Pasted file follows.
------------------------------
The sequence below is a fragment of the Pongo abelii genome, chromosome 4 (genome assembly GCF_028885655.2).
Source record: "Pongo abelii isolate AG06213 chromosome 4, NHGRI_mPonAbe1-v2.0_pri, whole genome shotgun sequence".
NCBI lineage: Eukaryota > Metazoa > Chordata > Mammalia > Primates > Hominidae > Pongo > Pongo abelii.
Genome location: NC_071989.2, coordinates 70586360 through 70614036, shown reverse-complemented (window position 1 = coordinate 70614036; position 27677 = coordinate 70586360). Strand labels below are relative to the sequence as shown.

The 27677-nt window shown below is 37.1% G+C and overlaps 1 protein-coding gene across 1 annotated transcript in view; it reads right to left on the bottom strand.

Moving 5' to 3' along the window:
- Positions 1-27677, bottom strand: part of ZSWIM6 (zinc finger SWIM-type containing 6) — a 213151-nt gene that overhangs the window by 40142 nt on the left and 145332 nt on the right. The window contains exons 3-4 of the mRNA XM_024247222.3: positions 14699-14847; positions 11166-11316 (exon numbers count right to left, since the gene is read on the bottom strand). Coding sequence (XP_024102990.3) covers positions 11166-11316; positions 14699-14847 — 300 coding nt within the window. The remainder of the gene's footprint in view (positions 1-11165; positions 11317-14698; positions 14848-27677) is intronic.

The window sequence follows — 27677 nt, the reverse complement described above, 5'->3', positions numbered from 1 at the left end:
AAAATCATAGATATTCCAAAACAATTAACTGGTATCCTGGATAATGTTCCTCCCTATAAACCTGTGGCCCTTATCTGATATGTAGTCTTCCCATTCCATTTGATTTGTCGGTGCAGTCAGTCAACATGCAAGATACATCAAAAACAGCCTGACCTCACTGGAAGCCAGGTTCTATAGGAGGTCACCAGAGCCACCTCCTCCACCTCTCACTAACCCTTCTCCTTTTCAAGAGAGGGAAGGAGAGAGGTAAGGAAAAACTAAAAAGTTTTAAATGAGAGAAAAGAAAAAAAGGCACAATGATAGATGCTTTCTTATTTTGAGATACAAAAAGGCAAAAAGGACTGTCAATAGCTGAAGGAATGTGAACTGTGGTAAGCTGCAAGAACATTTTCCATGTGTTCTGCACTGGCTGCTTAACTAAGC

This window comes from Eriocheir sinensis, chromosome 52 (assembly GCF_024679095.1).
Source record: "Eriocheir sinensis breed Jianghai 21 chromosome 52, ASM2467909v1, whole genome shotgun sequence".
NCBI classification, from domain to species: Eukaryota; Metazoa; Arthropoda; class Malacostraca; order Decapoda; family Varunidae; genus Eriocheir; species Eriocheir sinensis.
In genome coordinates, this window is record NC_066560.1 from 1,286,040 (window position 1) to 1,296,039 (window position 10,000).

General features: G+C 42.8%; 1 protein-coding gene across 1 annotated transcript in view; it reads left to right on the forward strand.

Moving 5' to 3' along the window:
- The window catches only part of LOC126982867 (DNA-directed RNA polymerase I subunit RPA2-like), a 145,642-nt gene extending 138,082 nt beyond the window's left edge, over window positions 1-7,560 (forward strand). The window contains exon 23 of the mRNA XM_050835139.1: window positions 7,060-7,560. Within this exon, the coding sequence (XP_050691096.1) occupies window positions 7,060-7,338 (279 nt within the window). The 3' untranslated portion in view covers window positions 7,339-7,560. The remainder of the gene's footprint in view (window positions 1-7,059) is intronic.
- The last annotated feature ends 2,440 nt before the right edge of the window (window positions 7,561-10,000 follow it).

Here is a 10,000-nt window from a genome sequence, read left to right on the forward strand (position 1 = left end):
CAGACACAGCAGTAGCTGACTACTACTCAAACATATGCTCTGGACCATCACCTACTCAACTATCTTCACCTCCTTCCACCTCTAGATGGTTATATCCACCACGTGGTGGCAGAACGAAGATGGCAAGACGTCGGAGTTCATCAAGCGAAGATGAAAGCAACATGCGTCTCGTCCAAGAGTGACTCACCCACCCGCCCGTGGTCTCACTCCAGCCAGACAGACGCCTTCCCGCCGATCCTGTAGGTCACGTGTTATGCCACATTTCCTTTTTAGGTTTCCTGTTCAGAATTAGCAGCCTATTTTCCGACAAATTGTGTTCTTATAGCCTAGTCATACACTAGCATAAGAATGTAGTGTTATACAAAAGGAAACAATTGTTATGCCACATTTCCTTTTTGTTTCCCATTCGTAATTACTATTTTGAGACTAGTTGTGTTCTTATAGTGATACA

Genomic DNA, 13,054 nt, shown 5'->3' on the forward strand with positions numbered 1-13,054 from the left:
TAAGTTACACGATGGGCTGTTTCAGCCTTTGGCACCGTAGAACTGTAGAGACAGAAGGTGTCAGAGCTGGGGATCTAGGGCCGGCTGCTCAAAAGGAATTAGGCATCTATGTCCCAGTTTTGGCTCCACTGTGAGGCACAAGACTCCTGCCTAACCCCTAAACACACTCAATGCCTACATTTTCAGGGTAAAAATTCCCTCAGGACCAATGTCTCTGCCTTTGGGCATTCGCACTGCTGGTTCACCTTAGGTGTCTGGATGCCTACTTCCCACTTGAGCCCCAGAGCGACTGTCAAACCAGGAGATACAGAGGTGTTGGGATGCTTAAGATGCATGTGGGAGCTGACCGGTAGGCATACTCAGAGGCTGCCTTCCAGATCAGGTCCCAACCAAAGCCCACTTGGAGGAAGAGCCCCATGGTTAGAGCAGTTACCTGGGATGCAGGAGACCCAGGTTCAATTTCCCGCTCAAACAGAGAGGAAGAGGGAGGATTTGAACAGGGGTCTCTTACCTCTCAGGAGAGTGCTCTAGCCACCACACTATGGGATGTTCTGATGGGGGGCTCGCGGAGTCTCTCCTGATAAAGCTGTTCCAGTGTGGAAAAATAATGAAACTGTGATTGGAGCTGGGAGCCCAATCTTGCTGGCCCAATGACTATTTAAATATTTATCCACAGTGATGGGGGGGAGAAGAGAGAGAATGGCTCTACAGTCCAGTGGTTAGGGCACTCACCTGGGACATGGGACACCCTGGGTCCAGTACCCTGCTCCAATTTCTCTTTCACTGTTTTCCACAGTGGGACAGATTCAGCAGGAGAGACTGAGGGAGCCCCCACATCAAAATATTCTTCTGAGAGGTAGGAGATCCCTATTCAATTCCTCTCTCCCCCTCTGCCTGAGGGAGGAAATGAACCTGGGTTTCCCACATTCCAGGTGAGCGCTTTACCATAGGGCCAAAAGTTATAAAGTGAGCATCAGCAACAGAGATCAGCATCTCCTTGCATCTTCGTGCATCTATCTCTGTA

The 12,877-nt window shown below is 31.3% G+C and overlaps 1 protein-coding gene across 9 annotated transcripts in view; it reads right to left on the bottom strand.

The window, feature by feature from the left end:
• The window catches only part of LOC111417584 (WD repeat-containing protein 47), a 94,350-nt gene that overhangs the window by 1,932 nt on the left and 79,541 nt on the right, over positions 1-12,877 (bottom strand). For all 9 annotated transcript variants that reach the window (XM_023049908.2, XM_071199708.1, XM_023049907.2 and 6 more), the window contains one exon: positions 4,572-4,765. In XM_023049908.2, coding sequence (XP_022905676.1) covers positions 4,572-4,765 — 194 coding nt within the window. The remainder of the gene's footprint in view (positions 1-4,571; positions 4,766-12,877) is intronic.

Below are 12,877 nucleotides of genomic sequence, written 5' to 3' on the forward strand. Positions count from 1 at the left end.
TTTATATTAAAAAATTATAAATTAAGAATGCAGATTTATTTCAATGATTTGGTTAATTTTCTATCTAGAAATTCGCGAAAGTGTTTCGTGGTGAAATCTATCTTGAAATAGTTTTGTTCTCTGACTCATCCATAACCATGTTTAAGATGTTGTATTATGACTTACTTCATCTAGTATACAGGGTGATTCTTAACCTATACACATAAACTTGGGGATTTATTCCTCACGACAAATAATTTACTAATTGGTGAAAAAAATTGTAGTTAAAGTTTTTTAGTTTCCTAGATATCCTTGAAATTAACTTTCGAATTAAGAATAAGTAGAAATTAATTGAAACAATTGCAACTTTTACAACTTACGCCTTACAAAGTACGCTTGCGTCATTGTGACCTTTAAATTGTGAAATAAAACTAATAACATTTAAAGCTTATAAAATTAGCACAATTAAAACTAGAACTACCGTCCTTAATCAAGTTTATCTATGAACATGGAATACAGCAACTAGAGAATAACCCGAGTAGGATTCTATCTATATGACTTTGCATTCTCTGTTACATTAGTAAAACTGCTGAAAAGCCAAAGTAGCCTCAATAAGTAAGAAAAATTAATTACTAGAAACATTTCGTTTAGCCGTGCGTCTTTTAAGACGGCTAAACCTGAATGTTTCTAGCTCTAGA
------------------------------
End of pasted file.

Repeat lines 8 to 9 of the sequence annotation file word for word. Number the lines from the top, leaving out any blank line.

The window sequence follows — 27677 nt, the reverse complement described above, 5'->3', positions numbered from 1 at the left end:
AAAATCATAGATATTCCAAAACAATTAACTGGTATCCTGGATAATGTTCCTCCCTATAAACCTGTGGCCCTTATCTGATATGTAGTCTTCCCATTCCATTTGATTTGTCGGTGCAGTCAGTCAACATGCAAGATACATCAAAAACAGCCTGACCTCACTGGAAGCCAGGTTCTATAGGAGGTCACCAGAGCCACCTCCTCCACCTCTCACTAACCCTTCTCCTTTTCAAGAGAGGGAAGGAGAGAGGTAAGGAAAAACTAAAAAGTTTTAAATGAGAGAAAAGAAAAAAAGGCACAATGATAGATGCTTTCTTATTTTGAGATACAAAAAGGCAAAAAGGACTGTCAATAGCTGAAGGAATGTGAACTGTGGTAAGCTGCAAGAACATTTTCCATGTGTTCTGCACTGGCTGCTTAACTAAGC